Press Release Wednesday 7th December 2016

MAJOR UK RETAILERS TAKE STEPS TO END SOURCE OF PLASTIC SEWAGE-RELATED DEBRIS ON OUR BEACHES

  •  Seven major retailers have agreed to phase out plastic cotton buds by the end of 2017 following concern over the number that are ending up on our beaches.

  •  Plastic cotton buds have been identified as the number one item of plastic, sewage-related debris on our coastline.

  •  Animals, birds and fish are harmed by accidentally consuming plastic cotton bud sticks, often with fatal consequences. The plastic can also act as a sponge for chemical pollutants.

Two environmental organisations, City to Sea and Fidra, have been calling for retailers to phase out plastic-stemmed cotton and switch to paper to cut down the amount of plastic ending up on our beaches and in our rivers. City to Sea's 'Switch the Stick' campaign has also been supported by over 150,000 members of 38 Degrees. To the delight of all, Tesco, Sainsbury’s, Asda, Aldi, Lidl, Morrisons and BootsUK have communicated their commitment to ensure their own label cotton bud products will be made with paper stems by the end of 2017.

A Tesco’s spokesperson commented: “We’re committed to ensuring all of our own label cotton bud products will be made with paper stems, and will do this by the end of 2017.”

Similarly, a Sainsbury’s spokesperson said: “We have been working hard to improve this product. Our new cotton buds, with 100% biodegradable stems, will be available before the end of 2017.”

An Asda spokesperson said: “This is an area where we’re working hard to make a difference and we’re pleased to confirm that all our own brand cotton buds products will be made with paper stems by 2017.”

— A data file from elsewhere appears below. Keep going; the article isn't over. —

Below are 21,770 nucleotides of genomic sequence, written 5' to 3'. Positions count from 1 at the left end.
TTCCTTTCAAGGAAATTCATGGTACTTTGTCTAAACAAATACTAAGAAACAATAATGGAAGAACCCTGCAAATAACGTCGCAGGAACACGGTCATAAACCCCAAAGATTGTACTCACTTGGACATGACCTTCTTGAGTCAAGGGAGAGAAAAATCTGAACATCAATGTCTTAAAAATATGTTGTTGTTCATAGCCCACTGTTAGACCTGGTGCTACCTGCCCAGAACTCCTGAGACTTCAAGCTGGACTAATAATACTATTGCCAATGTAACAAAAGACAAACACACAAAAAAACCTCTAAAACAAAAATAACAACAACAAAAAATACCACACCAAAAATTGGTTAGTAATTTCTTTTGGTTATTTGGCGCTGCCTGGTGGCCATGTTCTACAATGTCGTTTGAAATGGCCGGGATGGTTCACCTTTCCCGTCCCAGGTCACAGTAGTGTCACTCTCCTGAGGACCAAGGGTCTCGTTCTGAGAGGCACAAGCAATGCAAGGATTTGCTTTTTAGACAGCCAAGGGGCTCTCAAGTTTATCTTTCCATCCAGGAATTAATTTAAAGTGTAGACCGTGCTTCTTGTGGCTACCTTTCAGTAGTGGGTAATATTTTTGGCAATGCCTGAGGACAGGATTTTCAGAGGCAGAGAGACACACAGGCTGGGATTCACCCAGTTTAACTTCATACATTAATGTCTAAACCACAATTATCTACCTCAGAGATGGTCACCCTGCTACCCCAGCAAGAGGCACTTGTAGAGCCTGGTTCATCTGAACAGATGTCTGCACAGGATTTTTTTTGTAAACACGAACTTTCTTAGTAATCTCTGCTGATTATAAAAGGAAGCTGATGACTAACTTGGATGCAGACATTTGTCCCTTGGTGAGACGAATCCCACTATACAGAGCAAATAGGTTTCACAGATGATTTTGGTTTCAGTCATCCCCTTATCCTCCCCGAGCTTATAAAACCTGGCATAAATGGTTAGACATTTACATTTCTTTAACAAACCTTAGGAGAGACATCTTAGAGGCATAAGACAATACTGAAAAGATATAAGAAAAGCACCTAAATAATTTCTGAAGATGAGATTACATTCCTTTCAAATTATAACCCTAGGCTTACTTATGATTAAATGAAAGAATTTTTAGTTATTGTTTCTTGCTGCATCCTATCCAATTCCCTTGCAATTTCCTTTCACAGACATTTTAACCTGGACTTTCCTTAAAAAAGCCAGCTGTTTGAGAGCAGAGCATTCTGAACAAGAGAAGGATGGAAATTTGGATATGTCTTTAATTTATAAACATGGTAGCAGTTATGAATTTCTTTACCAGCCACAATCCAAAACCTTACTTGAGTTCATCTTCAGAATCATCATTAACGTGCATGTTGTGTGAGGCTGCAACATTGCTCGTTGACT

And an Aldi spokesperson said: "As a responsible retailer, we are committed to removing plastic from our cotton buds by the end of 2017.”

Natalie Fee, City to Sea founder: “We’re delighted with the commitment from so many major supermarkets to ‘Switch the Stick’ from plastic to paper stem buds. Whilst they still shouldn’t be flushed, this move will stop millions of plastic stems ending up in the marine environment each year and is a huge win in the fight against marine plastic pollution.”

Dr Clare Cavers, Research Officer from Fidra's Cotton Bud Project: “Johnson & Johnson and Waitrose pledged to change to paper cotton buds in Spring this year, and we are very pleased to see other retailers following their lead. Plastic pollution in our seas is a major problem, so by making this positive change, we are a step closer to cleaner oceans.”


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